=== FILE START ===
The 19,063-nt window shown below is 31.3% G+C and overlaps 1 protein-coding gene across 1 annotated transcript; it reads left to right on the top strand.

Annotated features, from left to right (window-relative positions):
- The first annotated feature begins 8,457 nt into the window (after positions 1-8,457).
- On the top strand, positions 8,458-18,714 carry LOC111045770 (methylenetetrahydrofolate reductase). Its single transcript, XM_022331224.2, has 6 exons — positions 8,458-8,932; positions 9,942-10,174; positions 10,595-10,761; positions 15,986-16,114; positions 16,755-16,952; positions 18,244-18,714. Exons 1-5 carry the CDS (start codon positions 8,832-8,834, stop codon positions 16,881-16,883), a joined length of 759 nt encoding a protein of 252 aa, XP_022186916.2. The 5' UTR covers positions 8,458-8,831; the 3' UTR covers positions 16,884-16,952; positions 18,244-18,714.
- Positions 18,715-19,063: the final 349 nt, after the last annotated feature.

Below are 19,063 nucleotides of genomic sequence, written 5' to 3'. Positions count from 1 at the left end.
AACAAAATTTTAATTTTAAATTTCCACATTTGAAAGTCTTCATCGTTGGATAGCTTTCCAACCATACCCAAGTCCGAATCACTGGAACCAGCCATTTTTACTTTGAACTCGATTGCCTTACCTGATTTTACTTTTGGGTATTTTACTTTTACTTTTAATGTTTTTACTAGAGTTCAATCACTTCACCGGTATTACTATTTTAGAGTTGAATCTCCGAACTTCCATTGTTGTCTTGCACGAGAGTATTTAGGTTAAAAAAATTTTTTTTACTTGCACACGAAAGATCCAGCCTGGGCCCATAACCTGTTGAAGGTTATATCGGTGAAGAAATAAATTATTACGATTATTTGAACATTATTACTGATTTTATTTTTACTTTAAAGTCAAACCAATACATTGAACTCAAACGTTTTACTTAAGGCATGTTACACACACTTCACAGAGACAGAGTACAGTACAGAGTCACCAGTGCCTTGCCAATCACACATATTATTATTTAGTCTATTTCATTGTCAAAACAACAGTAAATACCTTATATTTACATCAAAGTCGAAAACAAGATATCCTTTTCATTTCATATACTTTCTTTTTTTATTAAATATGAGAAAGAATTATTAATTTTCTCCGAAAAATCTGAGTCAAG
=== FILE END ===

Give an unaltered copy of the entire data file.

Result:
The 19,063-nt window shown below is 31.3% G+C and overlaps 1 protein-coding gene across 1 annotated transcript; it reads left to right on the top strand.

Annotated features, from left to right (window-relative positions):
- The first annotated feature begins 8,457 nt into the window (after positions 1-8,457).
- On the top strand, positions 8,458-18,714 carry LOC111045770 (methylenetetrahydrofolate reductase). Its single transcript, XM_022331224.2, has 6 exons — positions 8,458-8,932; positions 9,942-10,174; positions 10,595-10,761; positions 15,986-16,114; positions 16,755-16,952; positions 18,244-18,714. Exons 1-5 carry the CDS (start codon positions 8,832-8,834, stop codon positions 16,881-16,883), a joined length of 759 nt encoding a protein of 252 aa, XP_022186916.2. The 5' UTR covers positions 8,458-8,831; the 3' UTR covers positions 16,884-16,952; positions 18,244-18,714.
- Positions 18,715-19,063: the final 349 nt, after the last annotated feature.

Below are 19,063 nucleotides of genomic sequence, written 5' to 3'. Positions count from 1 at the left end.
AACAAAATTTTAATTTTAAATTTCCACATTTGAAAGTCTTCATCGTTGGATAGCTTTCCAACCATACCCAAGTCCGAATCACTGGAACCAGCCATTTTTACTTTGAACTCGATTGCCTTACCTGATTTTACTTTTGGGTATTTTACTTTTACTTTTAATGTTTTTACTAGAGTTCAATCACTTCACCGGTATTACTATTTTAGAGTTGAATCTCCGAACTTCCATTGTTGTCTTGCACGAGAGTATTTAGGTTAAAAAAATTTTTTTTACTTGCACACGAAAGATCCAGCCTGGGCCCATAACCTGTTGAAGGTTATATCGGTGAAGAAATAAATTATTACGATTATTTGAACATTATTACTGATTTTATTTTTACTTTAAAGTCAAACCAATACATTGAACTCAAACGTTTTACTTAAGGCATGTTACACACACTTCACAGAGACAGAGTACAGTACAGAGTCACCAGTGCCTTGCCAATCACACATATTATTATTTAGTCTATTTCATTGTCAAAACAACAGTAAATACCTTATATTTACATCAAAGTCGAAAACAAGATATCCTTTTCATTTCATATACTTTCTTTTTTTATTAAATATGAGAAAGAATTATTAATTTTCTCCGAAAAATCTGAGTCAAG